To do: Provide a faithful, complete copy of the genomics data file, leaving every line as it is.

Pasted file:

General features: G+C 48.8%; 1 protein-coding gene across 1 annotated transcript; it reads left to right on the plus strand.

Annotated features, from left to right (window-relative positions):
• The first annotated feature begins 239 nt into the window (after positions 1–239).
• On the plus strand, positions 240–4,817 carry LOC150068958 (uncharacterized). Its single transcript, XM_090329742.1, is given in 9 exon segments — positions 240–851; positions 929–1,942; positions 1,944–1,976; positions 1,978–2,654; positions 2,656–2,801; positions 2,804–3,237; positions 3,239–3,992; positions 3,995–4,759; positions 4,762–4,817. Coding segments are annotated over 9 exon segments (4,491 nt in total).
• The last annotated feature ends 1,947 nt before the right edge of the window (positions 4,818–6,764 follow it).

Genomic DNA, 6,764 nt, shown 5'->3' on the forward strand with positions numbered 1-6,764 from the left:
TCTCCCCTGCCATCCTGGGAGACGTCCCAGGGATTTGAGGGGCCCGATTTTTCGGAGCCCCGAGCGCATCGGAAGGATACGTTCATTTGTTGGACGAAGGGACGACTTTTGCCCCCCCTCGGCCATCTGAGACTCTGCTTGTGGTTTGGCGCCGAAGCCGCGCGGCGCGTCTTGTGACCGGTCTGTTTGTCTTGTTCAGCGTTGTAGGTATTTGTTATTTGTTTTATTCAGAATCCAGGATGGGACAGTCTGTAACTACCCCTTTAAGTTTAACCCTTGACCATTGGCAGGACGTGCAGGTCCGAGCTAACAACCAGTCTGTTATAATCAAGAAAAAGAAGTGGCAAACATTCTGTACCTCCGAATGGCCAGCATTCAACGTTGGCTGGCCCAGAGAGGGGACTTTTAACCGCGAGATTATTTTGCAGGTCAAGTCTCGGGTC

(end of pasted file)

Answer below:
General features: G+C 48.8%; 1 protein-coding gene across 1 annotated transcript; it reads left to right on the plus strand.

Annotated features, from left to right (window-relative positions):
• The first annotated feature begins 239 nt into the window (after positions 1–239).
• On the plus strand, positions 240–4,817 carry LOC150068958 (uncharacterized). Its single transcript, XM_090329742.1, is given in 9 exon segments — positions 240–851; positions 929–1,942; positions 1,944–1,976; positions 1,978–2,654; positions 2,656–2,801; positions 2,804–3,237; positions 3,239–3,992; positions 3,995–4,759; positions 4,762–4,817. Coding segments are annotated over 9 exon segments (4,491 nt in total).
• The last annotated feature ends 1,947 nt before the right edge of the window (positions 4,818–6,764 follow it).

Genomic DNA, 6,764 nt, shown 5'->3' on the forward strand with positions numbered 1-6,764 from the left:
TCTCCCCTGCCATCCTGGGAGACGTCCCAGGGATTTGAGGGGCCCGATTTTTCGGAGCCCCGAGCGCATCGGAAGGATACGTTCATTTGTTGGACGAAGGGACGACTTTTGCCCCCCCTCGGCCATCTGAGACTCTGCTTGTGGTTTGGCGCCGAAGCCGCGCGGCGCGTCTTGTGACCGGTCTGTTTGTCTTGTTCAGCGTTGTAGGTATTTGTTATTTGTTTTATTCAGAATCCAGGATGGGACAGTCTGTAACTACCCCTTTAAGTTTAACCCTTGACCATTGGCAGGACGTGCAGGTCCGAGCTAACAACCAGTCTGTTATAATCAAGAAAAAGAAGTGGCAAACATTCTGTACCTCCGAATGGCCAGCATTCAACGTTGGCTGGCCCAGAGAGGGGACTTTTAACCGCGAGATTATTTTGCAGGTCAAGTCTCGGGTC